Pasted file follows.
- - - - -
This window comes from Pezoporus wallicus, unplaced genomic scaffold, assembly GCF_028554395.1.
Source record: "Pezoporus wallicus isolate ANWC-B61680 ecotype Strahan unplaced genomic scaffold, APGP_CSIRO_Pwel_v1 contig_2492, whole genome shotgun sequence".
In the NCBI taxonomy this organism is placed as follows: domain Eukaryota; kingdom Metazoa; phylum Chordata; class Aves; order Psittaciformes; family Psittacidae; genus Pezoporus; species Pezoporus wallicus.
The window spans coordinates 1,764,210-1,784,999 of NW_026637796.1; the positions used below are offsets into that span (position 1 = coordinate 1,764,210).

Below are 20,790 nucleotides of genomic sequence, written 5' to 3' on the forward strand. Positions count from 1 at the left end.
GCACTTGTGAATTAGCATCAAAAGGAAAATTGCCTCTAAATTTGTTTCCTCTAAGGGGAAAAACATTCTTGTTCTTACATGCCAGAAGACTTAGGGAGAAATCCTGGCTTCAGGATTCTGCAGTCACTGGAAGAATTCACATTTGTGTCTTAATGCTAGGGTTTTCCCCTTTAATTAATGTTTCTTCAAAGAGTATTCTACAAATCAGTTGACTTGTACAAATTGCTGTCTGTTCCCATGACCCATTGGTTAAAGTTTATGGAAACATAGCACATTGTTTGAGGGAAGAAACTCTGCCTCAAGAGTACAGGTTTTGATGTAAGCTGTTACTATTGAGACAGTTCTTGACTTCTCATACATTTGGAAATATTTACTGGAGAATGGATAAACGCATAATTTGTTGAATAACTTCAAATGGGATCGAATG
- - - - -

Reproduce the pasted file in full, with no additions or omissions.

This window comes from Pezoporus wallicus, unplaced genomic scaffold, assembly GCF_028554395.1.
Source record: "Pezoporus wallicus isolate ANWC-B61680 ecotype Strahan unplaced genomic scaffold, APGP_CSIRO_Pwel_v1 contig_2492, whole genome shotgun sequence".
In the NCBI taxonomy this organism is placed as follows: domain Eukaryota; kingdom Metazoa; phylum Chordata; class Aves; order Psittaciformes; family Psittacidae; genus Pezoporus; species Pezoporus wallicus.
The window spans coordinates 1,764,210-1,784,999 of NW_026637796.1; the positions used below are offsets into that span (position 1 = coordinate 1,764,210).

Below are 20,790 nucleotides of genomic sequence, written 5' to 3' on the forward strand. Positions count from 1 at the left end.
GCACTTGTGAATTAGCATCAAAAGGAAAATTGCCTCTAAATTTGTTTCCTCTAAGGGGAAAAACATTCTTGTTCTTACATGCCAGAAGACTTAGGGAGAAATCCTGGCTTCAGGATTCTGCAGTCACTGGAAGAATTCACATTTGTGTCTTAATGCTAGGGTTTTCCCCTTTAATTAATGTTTCTTCAAAGAGTATTCTACAAATCAGTTGACTTGTACAAATTGCTGTCTGTTCCCATGACCCATTGGTTAAAGTTTATGGAAACATAGCACATTGTTTGAGGGAAGAAACTCTGCCTCAAGAGTACAGGTTTTGATGTAAGCTGTTACTATTGAGACAGTTCTTGACTTCTCATACATTTGGAAATATTTACTGGAGAATGGATAAACGCATAATTTGTTGAATAACTTCAAATGGGATCGAATG